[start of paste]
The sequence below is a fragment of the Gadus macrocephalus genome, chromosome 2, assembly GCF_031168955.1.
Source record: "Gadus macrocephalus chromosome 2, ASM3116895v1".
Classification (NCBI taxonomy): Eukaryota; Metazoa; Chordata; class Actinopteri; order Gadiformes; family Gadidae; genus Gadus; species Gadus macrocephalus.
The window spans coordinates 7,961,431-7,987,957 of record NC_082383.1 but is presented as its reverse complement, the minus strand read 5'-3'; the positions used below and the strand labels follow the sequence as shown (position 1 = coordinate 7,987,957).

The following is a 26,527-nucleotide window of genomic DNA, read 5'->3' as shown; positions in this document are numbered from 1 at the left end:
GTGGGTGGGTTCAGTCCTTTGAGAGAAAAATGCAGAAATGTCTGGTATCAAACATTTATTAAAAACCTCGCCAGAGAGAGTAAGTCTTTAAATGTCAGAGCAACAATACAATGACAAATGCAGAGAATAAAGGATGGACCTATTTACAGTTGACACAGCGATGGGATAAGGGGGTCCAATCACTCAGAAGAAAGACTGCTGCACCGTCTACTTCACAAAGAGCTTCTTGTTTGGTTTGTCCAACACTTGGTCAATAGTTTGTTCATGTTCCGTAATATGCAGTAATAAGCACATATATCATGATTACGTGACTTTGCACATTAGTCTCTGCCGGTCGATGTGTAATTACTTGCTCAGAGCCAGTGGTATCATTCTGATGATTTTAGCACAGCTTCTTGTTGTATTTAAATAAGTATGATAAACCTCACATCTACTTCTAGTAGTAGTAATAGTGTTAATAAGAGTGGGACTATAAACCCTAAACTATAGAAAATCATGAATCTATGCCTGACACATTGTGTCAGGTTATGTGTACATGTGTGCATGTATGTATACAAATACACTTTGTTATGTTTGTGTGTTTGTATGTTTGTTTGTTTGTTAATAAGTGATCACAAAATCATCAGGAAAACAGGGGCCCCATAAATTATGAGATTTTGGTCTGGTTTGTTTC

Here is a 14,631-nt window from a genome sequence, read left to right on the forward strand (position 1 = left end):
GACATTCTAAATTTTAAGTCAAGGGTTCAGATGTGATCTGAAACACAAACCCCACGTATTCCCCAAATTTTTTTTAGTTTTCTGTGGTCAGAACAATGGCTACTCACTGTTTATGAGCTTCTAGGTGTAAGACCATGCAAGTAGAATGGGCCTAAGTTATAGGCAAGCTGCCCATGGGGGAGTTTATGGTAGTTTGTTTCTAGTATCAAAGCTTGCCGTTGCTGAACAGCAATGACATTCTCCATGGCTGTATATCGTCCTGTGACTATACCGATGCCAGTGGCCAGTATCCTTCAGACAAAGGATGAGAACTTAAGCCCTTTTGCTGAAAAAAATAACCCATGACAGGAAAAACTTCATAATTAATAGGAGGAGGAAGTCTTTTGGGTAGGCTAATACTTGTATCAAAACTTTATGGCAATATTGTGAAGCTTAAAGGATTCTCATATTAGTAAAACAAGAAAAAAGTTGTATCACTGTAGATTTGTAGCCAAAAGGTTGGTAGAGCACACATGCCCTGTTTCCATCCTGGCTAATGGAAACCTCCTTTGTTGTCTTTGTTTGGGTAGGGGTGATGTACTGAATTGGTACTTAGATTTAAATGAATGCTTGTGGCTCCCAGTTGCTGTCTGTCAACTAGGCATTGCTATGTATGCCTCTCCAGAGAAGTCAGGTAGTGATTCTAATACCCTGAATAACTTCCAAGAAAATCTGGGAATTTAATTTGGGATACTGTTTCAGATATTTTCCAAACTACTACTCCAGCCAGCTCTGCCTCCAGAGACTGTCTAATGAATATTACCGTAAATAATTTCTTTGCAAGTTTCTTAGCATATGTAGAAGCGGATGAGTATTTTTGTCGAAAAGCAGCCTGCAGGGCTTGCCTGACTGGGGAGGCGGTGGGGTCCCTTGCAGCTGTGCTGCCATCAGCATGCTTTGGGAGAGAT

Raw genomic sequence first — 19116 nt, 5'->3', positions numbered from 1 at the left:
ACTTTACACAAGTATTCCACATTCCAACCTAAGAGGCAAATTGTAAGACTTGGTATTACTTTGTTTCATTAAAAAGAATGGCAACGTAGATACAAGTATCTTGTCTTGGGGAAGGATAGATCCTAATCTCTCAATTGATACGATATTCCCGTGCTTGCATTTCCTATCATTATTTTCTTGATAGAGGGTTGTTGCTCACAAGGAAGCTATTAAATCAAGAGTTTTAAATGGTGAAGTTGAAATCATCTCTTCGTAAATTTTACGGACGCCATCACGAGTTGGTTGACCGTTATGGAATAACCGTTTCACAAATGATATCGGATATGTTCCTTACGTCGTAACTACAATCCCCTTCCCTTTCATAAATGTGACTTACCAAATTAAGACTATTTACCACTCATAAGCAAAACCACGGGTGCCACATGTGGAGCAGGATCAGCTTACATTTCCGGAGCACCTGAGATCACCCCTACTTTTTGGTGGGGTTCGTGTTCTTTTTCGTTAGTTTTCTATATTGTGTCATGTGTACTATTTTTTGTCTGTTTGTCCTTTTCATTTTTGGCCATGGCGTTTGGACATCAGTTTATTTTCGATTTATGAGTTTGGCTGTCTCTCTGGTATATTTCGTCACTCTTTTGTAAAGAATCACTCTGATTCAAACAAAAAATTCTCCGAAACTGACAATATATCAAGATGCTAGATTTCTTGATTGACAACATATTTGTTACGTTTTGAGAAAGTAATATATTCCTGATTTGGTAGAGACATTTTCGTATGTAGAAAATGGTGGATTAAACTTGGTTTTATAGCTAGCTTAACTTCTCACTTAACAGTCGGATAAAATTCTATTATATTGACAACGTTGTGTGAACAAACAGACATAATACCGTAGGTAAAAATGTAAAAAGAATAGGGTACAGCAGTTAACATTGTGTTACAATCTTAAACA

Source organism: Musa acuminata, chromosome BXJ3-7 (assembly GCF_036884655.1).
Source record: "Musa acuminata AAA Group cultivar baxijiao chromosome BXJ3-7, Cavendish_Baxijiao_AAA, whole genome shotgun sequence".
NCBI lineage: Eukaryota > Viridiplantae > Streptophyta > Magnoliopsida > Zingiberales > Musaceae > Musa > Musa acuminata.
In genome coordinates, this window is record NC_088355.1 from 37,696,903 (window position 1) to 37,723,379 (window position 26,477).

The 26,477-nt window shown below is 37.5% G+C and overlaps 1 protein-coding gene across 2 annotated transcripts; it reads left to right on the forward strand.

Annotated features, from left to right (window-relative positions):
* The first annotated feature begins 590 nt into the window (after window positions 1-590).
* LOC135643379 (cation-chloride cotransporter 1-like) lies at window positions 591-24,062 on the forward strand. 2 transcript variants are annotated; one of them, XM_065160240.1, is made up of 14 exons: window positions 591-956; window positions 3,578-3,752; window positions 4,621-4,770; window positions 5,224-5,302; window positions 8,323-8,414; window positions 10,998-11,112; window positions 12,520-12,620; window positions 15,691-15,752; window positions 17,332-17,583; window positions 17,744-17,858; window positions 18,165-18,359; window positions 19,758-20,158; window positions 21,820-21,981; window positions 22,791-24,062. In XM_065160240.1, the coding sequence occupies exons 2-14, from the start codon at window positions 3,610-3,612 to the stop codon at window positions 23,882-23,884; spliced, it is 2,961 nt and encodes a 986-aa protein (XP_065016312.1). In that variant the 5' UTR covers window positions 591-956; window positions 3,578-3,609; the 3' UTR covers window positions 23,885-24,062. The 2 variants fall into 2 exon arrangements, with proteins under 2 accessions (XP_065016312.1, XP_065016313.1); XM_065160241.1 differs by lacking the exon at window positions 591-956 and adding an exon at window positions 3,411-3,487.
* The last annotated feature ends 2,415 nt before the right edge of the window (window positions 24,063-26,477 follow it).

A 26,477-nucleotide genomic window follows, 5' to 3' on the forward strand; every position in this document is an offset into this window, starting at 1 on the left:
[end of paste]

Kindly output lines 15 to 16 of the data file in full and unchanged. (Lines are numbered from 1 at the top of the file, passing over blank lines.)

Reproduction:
The 26,477-nt window shown below is 37.5% G+C and overlaps 1 protein-coding gene across 2 annotated transcripts; it reads left to right on the forward strand.

Annotated features, from left to right (window-relative positions):